a WTF coffee table trilogy: item three
i thought this was a book about spas. i mean, i assumed this was a book about spas. i didn’t REALLY look at it. i just kinda glanced over the swooping, cursive lettering and bleached white linens and thought, “okay. spa book. maybe mom bought this the last time she went to canyon ranch.” i really didn’t expect to be wrong. and certainly not this wrong. wow was i very, very wrong. yeah, so this is very much not a book about spas.
and as fitting as the phrase may seem, this is not an example of simply misjudging a book by its cover. there really is no way to approach this thing that would offer much predictability. i tried opening the book at random to see what kind of squalor/sadness existed between these pages. that’s when i came across this gentleman’s photo, sitting comfortably atop a quote about wisdom by confucious:
this man is part of the palm beach no one talks about? really? why the heck not? does palm beach have a problem with awesomeness? this dude looks like he went on a shopping spree in silverlake before the bottom fell out. so what if he’s got a little bit o’ crack smile? he could be a mannequin at fred segal’s mumbai branch. this picture doesn’t make me sad. or scared. it kinda makes me want to find out where this underbelly is and make a few friends. hell, i could probably learn some things from this guy. things about life. things about wisdom. hell, he probably DOES quote confucious. maybe THAT’s why they used that quote. maybe he actually said it. and suddenly optimistic about this collective underbelly, its characters, its book, i turn the page to find a quote about compassion by the dalai lama and, if my theory holds true, the man who recited it. and then i found this guy…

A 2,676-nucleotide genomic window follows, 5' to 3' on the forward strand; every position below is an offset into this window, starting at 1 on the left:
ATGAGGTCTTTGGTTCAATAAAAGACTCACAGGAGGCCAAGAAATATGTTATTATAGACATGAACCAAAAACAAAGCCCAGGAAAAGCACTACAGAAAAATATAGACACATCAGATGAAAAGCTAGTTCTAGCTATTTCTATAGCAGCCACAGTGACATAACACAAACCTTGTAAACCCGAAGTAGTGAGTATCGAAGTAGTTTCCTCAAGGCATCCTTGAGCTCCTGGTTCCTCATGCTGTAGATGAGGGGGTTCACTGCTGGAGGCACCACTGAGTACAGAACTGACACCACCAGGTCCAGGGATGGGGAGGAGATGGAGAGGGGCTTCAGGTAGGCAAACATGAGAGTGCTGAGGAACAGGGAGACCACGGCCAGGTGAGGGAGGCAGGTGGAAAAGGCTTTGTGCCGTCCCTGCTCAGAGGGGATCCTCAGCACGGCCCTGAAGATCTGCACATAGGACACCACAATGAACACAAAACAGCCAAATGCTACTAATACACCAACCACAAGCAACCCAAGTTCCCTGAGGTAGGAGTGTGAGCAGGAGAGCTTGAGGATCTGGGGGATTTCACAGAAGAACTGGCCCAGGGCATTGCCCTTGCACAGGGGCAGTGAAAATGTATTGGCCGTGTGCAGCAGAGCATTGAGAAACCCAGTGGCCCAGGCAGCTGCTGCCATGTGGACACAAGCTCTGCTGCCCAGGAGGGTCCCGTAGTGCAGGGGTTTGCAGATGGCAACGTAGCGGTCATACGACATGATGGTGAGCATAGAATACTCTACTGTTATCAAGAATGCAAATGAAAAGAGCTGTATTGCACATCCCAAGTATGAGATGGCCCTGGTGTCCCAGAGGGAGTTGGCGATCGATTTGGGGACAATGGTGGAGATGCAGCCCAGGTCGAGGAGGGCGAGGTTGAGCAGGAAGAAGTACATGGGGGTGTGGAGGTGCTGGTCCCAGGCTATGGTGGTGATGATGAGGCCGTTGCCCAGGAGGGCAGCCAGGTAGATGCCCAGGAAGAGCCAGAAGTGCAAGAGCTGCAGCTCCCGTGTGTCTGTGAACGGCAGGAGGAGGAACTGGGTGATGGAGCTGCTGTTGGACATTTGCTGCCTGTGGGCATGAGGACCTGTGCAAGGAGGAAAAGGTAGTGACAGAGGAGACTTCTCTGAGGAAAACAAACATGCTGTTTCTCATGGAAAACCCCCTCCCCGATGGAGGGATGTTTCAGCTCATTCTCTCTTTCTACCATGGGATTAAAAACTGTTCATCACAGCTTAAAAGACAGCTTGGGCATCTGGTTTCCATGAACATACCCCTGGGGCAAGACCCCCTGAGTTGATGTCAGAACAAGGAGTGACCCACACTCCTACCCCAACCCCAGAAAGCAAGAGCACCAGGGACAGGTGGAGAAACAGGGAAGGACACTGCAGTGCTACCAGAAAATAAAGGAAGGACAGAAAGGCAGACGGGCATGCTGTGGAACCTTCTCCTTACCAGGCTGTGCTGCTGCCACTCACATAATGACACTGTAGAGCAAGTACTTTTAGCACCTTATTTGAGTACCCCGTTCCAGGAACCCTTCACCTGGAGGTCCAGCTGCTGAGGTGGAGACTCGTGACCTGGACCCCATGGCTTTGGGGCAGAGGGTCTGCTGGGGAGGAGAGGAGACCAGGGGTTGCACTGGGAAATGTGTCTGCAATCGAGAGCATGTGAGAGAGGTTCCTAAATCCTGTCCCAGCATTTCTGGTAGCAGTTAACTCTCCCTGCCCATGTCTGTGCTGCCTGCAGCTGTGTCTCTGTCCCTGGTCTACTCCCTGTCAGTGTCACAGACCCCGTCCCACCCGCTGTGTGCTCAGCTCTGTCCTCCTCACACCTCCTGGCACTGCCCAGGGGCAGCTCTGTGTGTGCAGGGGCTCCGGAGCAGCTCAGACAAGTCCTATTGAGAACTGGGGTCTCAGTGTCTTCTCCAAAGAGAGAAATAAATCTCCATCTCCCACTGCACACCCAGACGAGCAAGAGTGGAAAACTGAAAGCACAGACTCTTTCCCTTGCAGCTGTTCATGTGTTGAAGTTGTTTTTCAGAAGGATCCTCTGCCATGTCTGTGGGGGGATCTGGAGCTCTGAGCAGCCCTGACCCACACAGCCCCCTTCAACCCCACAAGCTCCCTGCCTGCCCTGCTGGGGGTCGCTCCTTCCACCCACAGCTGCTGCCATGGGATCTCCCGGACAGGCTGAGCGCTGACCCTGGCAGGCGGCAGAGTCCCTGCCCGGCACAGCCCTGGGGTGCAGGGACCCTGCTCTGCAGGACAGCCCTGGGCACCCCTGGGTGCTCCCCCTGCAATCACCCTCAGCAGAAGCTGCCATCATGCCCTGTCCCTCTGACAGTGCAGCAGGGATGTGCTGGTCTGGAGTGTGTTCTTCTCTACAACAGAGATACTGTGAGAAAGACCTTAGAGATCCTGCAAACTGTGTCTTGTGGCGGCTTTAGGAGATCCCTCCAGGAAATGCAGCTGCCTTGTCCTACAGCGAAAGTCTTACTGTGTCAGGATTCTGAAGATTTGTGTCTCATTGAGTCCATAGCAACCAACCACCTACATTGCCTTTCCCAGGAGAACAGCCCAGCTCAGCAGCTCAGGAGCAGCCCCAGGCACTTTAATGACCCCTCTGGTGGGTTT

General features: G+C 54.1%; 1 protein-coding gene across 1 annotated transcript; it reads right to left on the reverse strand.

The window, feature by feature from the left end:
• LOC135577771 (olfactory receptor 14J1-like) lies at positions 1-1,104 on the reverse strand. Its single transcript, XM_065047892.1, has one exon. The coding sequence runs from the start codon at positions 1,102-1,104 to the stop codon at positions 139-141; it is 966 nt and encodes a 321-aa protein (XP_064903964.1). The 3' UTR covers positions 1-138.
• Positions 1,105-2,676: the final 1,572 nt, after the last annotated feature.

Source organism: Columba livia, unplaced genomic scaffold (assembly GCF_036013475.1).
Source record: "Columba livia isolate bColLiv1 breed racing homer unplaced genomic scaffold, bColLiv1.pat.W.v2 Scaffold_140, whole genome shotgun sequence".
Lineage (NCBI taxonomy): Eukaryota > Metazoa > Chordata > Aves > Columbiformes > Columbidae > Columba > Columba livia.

okay, this guy does not quote the dalai lama. and this guy does not get to go to fred segal. in fact, i’m pretty sure that there are people who go to fred segal to not see this guy. and yet he celebrates life. or perpetually tries to catch a giant, invisible beach ball. one or the other. too soon? i never know. anyway, this picture, above its dalai lama quote, following a picture of presumably the most fashion forward of the palm beach county homeless, trapped inside high-quality hardcover, in a household that subscribes to magazines that showcase fallen or forgotten child actors of the late eighties/early nineties and proudly displays its affinity for brooches, helps communicate the following:
there is no rhyme or reason behind the purchase of any of the coffee table items in my parents’ house. they’re all either purchased or ordered during some kind of impulse purchase blackout/torneado and, eventually, appear on a flat surface where they sit, undetected, unread, unnoticed, as if this was a starter home. but, alas, this is not a starter home. this is boca raton. and i’ve run out of things to say about coffee table books.